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Discussion Starter #1
I have some sad, loose, vinyl covered lifelines. I'm trying to avoid the expense of new lines, so I'm experimenting with removing the vinyl covering, removing whatever rust stains there are, and tightening up the lines.

This question relates to adjusting the lines. I took one of the shorter lines home to work on over the winter. I figured out a good way to remove the vinyl, but the adjusting nut is frozen. I've applied PB Blaster, but the big question is: which way do I turn the nut to "loosen" it? So far, it won't budge in either direction, but I haven't let the oil work for long. I'm just frustrated that my efforts in one direction may be totally counterproductive. I guess the question really is: is there a consistent way these things are built so that one knows which way to turn the nuts?

thanks.
 

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If you take a very close look at the threads on the male portion, it should become obvious which direction to turn to loosen the fitting.
Can't tell from your photo, but they are often a left hand thread. I take my life lines off every fall and store for the winter. I also removed the vinyl. I found it was easier to do it on the boat with a knife. Hope this helps.
 

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How about putting the nut in the vice and turning the pelican hook?
 

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Did you find an easy method for removing the vinyl covering?
 

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Discussion Starter #6
Did you find an easy method for removing the vinyl covering?
Easy? I guess that's subjective. Using a heat gun, I soften the vinyl, about a foot or two at a time, then I score it using a utility blade. Reapplying the heat gun, I use a pair of pliers to pull the vinyl off. Once I got the hang of it, I could get the vinyl to pull off on the scored sections, often a couple of feet at a time. I suppose I could try and soften/score the entire length of the lifeline, then go back, reheat and try and pull it off all at once. Hmmmm. Gonna try that.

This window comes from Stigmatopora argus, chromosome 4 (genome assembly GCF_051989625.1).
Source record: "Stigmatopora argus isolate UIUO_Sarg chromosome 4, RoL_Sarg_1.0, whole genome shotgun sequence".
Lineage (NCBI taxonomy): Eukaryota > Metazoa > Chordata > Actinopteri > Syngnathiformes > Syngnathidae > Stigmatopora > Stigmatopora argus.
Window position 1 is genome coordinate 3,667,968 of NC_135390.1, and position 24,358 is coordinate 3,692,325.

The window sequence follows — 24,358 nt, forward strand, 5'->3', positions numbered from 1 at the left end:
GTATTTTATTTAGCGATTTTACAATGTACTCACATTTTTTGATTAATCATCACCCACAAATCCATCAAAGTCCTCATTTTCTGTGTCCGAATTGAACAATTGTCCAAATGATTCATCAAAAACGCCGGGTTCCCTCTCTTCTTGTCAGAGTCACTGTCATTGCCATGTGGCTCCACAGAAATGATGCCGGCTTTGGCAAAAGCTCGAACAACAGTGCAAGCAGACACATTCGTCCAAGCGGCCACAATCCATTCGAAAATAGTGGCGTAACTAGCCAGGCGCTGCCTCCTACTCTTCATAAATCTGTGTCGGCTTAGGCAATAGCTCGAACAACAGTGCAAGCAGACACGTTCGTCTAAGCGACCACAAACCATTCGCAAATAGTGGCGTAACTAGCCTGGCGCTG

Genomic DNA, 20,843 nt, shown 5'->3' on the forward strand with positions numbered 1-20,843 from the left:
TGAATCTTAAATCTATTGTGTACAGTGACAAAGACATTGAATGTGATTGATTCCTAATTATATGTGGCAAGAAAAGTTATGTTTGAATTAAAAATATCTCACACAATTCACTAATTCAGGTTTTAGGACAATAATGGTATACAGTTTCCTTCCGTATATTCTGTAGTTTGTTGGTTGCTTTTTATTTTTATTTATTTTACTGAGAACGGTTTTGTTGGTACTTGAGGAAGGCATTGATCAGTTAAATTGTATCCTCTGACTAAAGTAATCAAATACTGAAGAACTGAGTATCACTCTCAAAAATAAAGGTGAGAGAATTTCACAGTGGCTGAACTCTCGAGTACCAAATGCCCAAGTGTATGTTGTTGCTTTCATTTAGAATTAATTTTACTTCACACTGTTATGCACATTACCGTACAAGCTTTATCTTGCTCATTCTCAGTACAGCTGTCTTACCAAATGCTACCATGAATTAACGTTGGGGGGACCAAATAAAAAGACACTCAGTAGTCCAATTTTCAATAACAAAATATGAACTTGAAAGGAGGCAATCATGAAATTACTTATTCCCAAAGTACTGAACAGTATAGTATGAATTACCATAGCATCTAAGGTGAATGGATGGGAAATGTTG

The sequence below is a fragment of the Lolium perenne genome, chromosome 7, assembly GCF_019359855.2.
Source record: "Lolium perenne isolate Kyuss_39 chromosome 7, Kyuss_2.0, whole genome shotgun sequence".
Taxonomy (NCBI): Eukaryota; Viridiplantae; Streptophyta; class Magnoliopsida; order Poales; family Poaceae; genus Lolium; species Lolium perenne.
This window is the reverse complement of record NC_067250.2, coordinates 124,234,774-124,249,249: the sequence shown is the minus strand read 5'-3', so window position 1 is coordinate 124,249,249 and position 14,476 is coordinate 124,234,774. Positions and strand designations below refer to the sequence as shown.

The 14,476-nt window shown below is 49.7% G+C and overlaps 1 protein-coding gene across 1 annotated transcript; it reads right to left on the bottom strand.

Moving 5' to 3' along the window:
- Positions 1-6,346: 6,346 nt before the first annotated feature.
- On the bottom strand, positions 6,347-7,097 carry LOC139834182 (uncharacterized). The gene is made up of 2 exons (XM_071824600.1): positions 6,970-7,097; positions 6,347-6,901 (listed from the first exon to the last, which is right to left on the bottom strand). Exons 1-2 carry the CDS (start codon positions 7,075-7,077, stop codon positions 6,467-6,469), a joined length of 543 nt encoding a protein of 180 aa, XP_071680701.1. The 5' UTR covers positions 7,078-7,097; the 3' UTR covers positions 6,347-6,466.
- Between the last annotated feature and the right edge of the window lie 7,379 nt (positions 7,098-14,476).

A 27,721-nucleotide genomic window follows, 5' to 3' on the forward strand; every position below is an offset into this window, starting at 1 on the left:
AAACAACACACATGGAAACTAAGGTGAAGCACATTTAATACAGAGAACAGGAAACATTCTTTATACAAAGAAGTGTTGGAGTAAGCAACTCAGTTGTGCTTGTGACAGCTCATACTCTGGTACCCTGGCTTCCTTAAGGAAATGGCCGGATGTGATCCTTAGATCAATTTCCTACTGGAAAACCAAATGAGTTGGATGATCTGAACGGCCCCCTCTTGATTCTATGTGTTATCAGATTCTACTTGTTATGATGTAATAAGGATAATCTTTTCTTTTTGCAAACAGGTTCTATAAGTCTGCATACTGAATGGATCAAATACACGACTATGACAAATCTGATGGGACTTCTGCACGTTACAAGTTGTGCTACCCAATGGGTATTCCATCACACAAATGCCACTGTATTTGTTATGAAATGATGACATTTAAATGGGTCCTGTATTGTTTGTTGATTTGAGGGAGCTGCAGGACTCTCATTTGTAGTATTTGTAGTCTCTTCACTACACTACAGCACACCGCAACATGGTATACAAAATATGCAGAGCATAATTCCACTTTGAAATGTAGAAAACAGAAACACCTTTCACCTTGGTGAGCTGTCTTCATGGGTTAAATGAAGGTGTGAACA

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Easy? I guess that's subjective. Using a heat gun, I soften the vinyl, about a foot or two at a time, then I score it using a utility blade. Reapplying the heat gun, I use a pair of pliers to pull the vinyl off. Once I got the hang of it, I could get the vinyl to pull off on the scored sections, often a couple of feet at a time. I suppose I could try and soften/score the entire length of the lifeline, then go back, reheat and try and pull it off all at once. Hmmmm. Gonna try that.
Are you sure all this work is worth it, to end up with lifelines that you are still not quite sure if they have not been somewhat compromised? I bought uncoated wire, the necessary fittings (some I reused) and a crimping tool, and I replaced everything. I bet I spent less time than if I would have stripped the cover with a heat gun, foot by foot. And I now know that the lifeline is 'good as new,' because it IS new! And the wire and stuff is really not that expensive.
 

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Discussion Starter #8
Are you sure all this work is worth it, to end up with lifelines that you are still not quite sure if they have not been somewhat compromised? I bought uncoated wire, the necessary fittings (some I reused) and a crimping tool, and I replaced everything. I bet I spent less time than if I would have stripped the cover with a heat gun, foot by foot. And I now know that the lifeline is 'good as new,' because it IS new! And the wire and stuff is really not that expensive.